In 1905, Count Alfred von Schlieffen, Chief of the German General Staff, presented his plans for a two-front war against France and Russia. Germany had already fought a war against France in the 1870s and a series of pacts between European powers indicated that Germany would have to intervene if its ally, Austria-Hungary, went to war. But Schlieffen’s plan stemmed from his understanding of geography: Germany, on the North European Plain, was exposed and vulnerable to invasion from France and Russia. Germany’s tactics for managing this threat over the coming century would shift dramatically, but Berlin’s imperatives, shaped by its permanent geopolitical challenge of inhabiting the flat North European Plain, would remain largely the same.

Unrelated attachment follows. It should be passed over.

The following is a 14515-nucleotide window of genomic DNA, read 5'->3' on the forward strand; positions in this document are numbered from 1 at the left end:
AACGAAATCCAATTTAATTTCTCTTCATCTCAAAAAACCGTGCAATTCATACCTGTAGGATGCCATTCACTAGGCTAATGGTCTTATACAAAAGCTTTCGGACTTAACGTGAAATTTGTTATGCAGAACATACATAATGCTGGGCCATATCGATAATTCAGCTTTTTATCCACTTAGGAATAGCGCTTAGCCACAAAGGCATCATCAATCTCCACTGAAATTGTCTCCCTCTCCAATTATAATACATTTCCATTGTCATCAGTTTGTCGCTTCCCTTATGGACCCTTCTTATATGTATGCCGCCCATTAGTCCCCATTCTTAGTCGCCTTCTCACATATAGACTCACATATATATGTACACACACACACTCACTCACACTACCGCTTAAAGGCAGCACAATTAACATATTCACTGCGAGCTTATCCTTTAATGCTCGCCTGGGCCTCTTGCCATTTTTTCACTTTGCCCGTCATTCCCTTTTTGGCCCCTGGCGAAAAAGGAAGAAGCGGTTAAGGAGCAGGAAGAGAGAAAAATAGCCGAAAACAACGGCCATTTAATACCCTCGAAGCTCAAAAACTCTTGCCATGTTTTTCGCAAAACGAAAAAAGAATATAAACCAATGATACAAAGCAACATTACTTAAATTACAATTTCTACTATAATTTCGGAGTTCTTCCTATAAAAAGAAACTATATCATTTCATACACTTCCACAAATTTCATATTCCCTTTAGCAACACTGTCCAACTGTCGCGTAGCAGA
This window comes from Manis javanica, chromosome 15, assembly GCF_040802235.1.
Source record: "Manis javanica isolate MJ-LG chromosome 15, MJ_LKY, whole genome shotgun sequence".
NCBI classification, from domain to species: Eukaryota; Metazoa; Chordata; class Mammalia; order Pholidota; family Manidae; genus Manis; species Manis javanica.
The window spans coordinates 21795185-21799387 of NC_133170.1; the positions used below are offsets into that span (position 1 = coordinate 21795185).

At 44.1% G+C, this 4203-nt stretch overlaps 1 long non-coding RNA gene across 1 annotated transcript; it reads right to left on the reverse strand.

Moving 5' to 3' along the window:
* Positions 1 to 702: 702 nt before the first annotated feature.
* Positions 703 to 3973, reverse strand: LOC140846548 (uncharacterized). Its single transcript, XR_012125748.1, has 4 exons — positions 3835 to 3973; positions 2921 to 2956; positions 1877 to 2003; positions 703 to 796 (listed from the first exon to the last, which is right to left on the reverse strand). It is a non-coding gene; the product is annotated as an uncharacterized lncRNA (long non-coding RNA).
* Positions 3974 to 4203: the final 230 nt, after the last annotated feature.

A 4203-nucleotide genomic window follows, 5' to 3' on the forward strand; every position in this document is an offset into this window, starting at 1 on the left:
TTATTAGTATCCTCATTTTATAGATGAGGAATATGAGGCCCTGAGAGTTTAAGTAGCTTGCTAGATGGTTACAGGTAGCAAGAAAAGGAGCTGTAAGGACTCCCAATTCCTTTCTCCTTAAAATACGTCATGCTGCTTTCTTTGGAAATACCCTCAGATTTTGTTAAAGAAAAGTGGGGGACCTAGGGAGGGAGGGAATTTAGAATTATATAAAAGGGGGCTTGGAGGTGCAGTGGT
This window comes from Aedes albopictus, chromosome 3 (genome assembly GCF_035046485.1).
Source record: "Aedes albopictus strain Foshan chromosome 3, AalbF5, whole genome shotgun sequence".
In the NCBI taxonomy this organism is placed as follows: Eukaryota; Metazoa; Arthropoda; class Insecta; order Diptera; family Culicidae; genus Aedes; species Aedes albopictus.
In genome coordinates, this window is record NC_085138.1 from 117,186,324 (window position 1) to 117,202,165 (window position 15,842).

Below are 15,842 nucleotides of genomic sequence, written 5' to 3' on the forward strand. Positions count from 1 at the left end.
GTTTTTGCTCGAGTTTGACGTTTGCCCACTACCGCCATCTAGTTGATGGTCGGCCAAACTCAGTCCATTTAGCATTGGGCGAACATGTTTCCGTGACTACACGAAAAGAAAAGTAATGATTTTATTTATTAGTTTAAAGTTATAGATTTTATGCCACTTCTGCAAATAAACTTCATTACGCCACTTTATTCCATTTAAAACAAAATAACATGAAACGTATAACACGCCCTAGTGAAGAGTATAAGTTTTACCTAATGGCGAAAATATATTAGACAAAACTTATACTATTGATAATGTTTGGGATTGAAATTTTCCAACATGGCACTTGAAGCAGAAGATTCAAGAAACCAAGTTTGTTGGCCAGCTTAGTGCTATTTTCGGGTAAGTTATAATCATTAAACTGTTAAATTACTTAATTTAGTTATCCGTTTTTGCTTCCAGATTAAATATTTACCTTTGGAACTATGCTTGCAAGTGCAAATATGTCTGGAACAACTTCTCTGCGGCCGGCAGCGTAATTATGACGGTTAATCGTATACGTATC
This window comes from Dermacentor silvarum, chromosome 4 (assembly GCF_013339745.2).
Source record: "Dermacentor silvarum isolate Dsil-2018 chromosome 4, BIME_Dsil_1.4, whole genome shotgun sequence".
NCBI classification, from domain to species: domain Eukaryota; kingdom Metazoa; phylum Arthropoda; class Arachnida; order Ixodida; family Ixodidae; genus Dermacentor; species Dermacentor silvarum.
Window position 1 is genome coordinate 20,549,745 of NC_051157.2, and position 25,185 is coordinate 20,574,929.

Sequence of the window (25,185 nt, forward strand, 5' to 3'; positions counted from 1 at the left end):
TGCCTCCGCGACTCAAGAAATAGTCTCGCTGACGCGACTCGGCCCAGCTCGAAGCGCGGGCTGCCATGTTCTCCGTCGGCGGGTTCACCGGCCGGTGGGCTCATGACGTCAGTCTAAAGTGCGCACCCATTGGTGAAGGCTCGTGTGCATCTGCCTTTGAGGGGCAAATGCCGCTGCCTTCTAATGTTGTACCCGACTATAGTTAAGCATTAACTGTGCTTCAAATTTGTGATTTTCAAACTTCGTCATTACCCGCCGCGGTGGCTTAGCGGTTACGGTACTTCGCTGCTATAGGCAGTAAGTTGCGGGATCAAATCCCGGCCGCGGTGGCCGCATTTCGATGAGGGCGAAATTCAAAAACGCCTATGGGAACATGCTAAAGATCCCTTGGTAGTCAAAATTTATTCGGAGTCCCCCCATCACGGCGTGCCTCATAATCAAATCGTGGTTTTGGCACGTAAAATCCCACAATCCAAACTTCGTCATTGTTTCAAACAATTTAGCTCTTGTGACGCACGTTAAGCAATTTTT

Germany lies south of the Baltic and North Seas, and north of the Alps. The country is situated on the flat North European Plain, a low-lying area that also includes parts of France, Belgium, the Netherlands, southern Scandinavia, Poland and We